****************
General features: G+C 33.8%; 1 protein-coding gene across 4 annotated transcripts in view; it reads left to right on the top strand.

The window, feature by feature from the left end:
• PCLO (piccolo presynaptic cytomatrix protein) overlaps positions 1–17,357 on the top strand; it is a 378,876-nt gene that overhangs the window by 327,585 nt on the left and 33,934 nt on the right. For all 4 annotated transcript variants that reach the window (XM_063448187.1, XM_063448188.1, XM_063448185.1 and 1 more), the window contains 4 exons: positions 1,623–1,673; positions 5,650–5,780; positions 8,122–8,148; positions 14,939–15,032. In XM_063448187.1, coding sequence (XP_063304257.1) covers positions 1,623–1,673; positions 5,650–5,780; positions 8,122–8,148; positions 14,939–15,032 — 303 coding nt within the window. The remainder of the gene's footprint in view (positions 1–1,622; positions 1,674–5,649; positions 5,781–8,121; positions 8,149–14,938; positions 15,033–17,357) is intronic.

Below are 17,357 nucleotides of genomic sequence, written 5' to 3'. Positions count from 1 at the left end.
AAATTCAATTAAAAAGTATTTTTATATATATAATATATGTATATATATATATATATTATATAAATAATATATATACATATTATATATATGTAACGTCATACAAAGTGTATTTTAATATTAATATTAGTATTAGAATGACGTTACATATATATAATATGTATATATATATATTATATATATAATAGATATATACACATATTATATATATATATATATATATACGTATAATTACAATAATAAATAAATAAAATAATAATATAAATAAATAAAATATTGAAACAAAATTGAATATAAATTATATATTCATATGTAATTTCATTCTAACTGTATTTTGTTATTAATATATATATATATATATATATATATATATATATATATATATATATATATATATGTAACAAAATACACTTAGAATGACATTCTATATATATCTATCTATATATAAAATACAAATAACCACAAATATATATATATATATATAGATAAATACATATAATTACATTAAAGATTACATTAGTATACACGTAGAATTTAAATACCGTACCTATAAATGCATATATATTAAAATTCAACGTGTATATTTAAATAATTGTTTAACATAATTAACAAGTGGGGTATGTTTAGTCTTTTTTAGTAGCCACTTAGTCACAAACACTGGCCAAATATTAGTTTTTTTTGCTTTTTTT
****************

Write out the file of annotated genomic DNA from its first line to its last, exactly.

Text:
General features: G+C 33.8%; 1 protein-coding gene across 4 annotated transcripts in view; it reads left to right on the top strand.

The window, feature by feature from the left end:
• PCLO (piccolo presynaptic cytomatrix protein) overlaps positions 1–17,357 on the top strand; it is a 378,876-nt gene that overhangs the window by 327,585 nt on the left and 33,934 nt on the right. For all 4 annotated transcript variants that reach the window (XM_063448187.1, XM_063448188.1, XM_063448185.1 and 1 more), the window contains 4 exons: positions 1,623–1,673; positions 5,650–5,780; positions 8,122–8,148; positions 14,939–15,032. In XM_063448187.1, coding sequence (XP_063304257.1) covers positions 1,623–1,673; positions 5,650–5,780; positions 8,122–8,148; positions 14,939–15,032 — 303 coding nt within the window. The remainder of the gene's footprint in view (positions 1–1,622; positions 1,674–5,649; positions 5,781–8,121; positions 8,149–14,938; positions 15,033–17,357) is intronic.

Below are 17,357 nucleotides of genomic sequence, written 5' to 3'. Positions count from 1 at the left end.
AAATTCAATTAAAAAGTATTTTTATATATATAATATATGTATATATATATATATATTATATAAATAATATATATACATATTATATATATGTAACGTCATACAAAGTGTATTTTAATATTAATATTAGTATTAGAATGACGTTACATATATATAATATGTATATATATATATTATATATATAATAGATATATACACATATTATATATATATATATATATATACGTATAATTACAATAATAAATAAATAAAATAATAATATAAATAAATAAAATATTGAAACAAAATTGAATATAAATTATATATTCATATGTAATTTCATTCTAACTGTATTTTGTTATTAATATATATATATATATATATATATATATATATATATATATATATATATATATATGTAACAAAATACACTTAGAATGACATTCTATATATATCTATCTATATATAAAATACAAATAACCACAAATATATATATATATATATAGATAAATACATATAATTACATTAAAGATTACATTAGTATACACGTAGAATTTAAATACCGTACCTATAAATGCATATATATTAAAATTCAACGTGTATATTTAAATAATTGTTTAACATAATTAACAAGTGGGGTATGTTTAGTCTTTTTTAGTAGCCACTTAGTCACAAACACTGGCCAAATATTAGTTTTTTTTGCTTTTTTT